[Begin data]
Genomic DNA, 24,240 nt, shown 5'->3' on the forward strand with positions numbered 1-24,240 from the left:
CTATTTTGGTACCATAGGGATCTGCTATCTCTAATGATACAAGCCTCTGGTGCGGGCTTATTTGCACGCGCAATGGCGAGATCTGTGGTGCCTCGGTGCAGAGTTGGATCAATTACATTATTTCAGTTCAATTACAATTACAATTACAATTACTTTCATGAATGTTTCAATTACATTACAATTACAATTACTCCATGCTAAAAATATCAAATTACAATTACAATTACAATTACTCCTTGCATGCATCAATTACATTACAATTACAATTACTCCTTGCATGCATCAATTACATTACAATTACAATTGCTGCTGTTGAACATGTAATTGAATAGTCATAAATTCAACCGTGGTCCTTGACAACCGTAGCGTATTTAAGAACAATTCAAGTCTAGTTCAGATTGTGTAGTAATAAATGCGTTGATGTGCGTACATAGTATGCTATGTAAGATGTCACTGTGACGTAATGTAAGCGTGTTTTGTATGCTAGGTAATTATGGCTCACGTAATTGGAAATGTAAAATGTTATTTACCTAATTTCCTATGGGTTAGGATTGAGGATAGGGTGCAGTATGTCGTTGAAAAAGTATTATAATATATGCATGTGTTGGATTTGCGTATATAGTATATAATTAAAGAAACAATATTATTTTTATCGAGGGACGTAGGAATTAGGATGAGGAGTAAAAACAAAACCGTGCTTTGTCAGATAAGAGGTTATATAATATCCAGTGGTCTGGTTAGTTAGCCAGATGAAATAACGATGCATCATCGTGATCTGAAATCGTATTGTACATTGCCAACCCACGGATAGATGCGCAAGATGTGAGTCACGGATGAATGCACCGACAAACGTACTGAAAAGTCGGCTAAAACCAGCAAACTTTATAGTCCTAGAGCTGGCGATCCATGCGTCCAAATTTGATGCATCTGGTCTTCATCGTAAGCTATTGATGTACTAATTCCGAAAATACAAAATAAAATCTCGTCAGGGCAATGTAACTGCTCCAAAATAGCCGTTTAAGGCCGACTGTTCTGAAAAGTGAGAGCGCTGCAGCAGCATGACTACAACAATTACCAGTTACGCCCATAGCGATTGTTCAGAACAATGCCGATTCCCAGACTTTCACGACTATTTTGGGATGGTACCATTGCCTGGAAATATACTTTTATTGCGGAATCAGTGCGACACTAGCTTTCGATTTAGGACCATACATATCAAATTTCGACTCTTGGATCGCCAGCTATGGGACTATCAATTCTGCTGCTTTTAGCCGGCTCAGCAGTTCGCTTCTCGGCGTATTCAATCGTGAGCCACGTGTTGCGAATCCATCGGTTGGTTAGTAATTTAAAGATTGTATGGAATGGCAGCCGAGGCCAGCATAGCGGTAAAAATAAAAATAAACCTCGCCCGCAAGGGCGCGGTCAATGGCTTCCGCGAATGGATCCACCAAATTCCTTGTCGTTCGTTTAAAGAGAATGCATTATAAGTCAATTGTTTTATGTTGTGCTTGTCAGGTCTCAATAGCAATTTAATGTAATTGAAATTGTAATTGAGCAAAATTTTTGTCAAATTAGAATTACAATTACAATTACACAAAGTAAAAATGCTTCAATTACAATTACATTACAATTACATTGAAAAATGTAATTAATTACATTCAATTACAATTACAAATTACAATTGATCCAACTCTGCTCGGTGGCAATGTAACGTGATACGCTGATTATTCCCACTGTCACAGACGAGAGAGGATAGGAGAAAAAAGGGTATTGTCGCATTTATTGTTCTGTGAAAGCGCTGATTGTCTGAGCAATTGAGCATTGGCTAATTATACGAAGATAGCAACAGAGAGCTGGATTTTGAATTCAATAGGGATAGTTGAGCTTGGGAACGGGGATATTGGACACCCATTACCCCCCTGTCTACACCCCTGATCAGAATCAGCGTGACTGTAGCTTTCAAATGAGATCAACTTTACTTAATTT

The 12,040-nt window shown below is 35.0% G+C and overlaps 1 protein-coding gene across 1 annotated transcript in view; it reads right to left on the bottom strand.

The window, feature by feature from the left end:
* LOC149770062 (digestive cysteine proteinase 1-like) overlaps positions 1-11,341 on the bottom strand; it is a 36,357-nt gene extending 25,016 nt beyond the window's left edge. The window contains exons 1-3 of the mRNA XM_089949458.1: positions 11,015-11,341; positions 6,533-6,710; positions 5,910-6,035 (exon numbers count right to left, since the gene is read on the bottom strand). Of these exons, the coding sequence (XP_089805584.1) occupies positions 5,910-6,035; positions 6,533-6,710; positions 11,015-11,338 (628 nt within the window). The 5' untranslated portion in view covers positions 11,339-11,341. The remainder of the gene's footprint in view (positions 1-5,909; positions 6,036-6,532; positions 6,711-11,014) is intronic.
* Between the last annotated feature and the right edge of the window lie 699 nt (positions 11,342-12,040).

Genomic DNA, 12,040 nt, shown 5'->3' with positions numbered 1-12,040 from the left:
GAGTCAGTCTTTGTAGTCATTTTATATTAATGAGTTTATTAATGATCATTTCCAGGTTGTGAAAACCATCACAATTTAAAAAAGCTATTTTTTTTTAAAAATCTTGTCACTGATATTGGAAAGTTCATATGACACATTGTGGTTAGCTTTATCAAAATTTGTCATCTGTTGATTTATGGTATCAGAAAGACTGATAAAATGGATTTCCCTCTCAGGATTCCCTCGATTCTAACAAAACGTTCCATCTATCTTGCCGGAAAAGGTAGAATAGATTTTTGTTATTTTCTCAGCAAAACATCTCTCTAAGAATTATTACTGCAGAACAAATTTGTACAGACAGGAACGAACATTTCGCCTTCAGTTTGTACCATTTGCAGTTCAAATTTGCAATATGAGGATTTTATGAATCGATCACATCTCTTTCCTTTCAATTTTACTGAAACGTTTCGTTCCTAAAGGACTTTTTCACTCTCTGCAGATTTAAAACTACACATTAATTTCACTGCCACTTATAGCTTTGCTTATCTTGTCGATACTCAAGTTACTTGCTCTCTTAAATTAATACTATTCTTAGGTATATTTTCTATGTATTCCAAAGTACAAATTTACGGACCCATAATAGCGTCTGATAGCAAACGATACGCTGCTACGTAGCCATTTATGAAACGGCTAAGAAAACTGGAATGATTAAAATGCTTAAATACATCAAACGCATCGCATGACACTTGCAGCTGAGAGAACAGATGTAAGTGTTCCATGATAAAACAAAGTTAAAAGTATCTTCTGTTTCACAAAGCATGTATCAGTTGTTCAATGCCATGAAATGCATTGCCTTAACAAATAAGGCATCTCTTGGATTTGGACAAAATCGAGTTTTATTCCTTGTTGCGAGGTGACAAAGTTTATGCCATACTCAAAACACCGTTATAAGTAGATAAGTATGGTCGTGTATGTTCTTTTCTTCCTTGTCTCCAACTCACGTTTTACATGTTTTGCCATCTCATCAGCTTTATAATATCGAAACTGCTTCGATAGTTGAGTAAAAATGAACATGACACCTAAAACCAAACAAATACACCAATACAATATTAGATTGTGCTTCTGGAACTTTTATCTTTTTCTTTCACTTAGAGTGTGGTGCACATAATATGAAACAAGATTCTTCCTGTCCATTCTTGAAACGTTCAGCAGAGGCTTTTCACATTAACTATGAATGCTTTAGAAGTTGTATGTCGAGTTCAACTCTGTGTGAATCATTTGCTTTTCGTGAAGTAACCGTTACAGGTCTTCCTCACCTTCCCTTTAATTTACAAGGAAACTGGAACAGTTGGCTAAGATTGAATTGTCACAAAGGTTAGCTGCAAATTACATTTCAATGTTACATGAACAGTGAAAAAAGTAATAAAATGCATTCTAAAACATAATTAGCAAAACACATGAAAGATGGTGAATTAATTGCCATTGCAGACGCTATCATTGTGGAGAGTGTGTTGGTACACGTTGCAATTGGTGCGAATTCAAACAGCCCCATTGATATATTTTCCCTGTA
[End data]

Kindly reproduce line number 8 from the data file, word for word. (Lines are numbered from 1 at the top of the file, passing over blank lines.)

GAGTCAGTCTTTGTAGTCATTTTATATTAATGAGTTTATTAATGATCATTTCCAGGTTGTGAAAACCATCACAATTTAAAAAAGCTATTTTTTTTTAAAAATCTTGTCACTGATATTGGAAAGTTCATATGACACATTGTGGTTAGCTTTATCAAAATTTGTCATCTGTTGATTTATGGTATCAGAAAGACTGATAAAATGGATTTCCCTCTCAGGATTCCCTCGATTCTAACAAAACGTTCCATCTATCTTGCCGGAAAAGGTAGAATAGATTTTTGTTATTTTCTCAGCAAAACATCTCTCTAAGAATTATTACTGCAGAACAAATTTGTACAGACAGGAACGAACATTTCGCCTTCAGTTTGTACCATTTGCAGTTCAAATTTGCAATATGAGGATTTTATGAATCGATCACATCTCTTTCCTTTCAATTTTACTGAAACGTTTCGTTCCTAAAGGACTTTTTCACTCTCTGCAGATTTAAAACTACACATTAATTTCACTGCCACTTATAGCTTTGCTTATCTTGTCGATACTCAAGTTACTTGCTCTCTTAAATTAATACTATTCTTAGGTATATTTTCTATGTATTCCAAAGTACAAATTTACGGACCCATAATAGCGTCTGATAGCAAACGATACGCTGCTACGTAGCCATTTATGAAACGGCTAAGAAAACTGGAATGATTAAAATGCTTAAATACATCAAACGCATCGCATGACACTTGCAGCTGAGAGAACAGATGTAAGTGTTCCATGATAAAACAAAGTTAAAAGTATCTTCTGTTTCACAAAGCATGTATCAGTTGTTCAATGCCATGAAATGCATTGCCTTAACAAATAAGGCATCTCTTGGATTTGGACAAAATCGAGTTTTATTCCTTGTTGCGAGGTGACAAAGTTTATGCCATACTCAAAACACCGTTATAAGTAGATAAGTATGGTCGTGTATGTTCTTTTCTTCCTTGTCTCCAACTCACGTTTTACATGTTTTGCCATCTCATCAGCTTTATAATATCGAAACTGCTTCGATAGTTGAGTAAAAATGAACATGACACCTAAAACCAAACAAATACACCAATACAATATTAGATTGTGCTTCTGGAACTTTTATCTTTTTCTTTCACTTAGAGTGTGGTGCACATAATATGAAACAAGATTCTTCCTGTCCATTCTTGAAACGTTCAGCAGAGGCTTTTCACATTAACTATGAATGCTTTAGAAGTTGTATGTCGAGTTCAACTCTGTGTGAATCATTTGCTTTTCGTGAAGTAACCGTTACAGGTCTTCCTCACCTTCCCTTTAATTTACAAGGAAACTGGAACAGTTGGCTAAGATTGAATTGTCACAAAGGTTAGCTGCAAATTACATTTCAATGTTACATGAACAGTGAAAAAAGTAATAAAATGCATTCTAAAACATAATTAGCAAAACACATGAAAGATGGTGAATTAATTGCCATTGCAGACGCTATCATTGTGGAGAGTGTGTTGGTACACGTTGCAATTGGTGCGAATTCAAACAGCCCCATTGATATATTTTCCCTGTA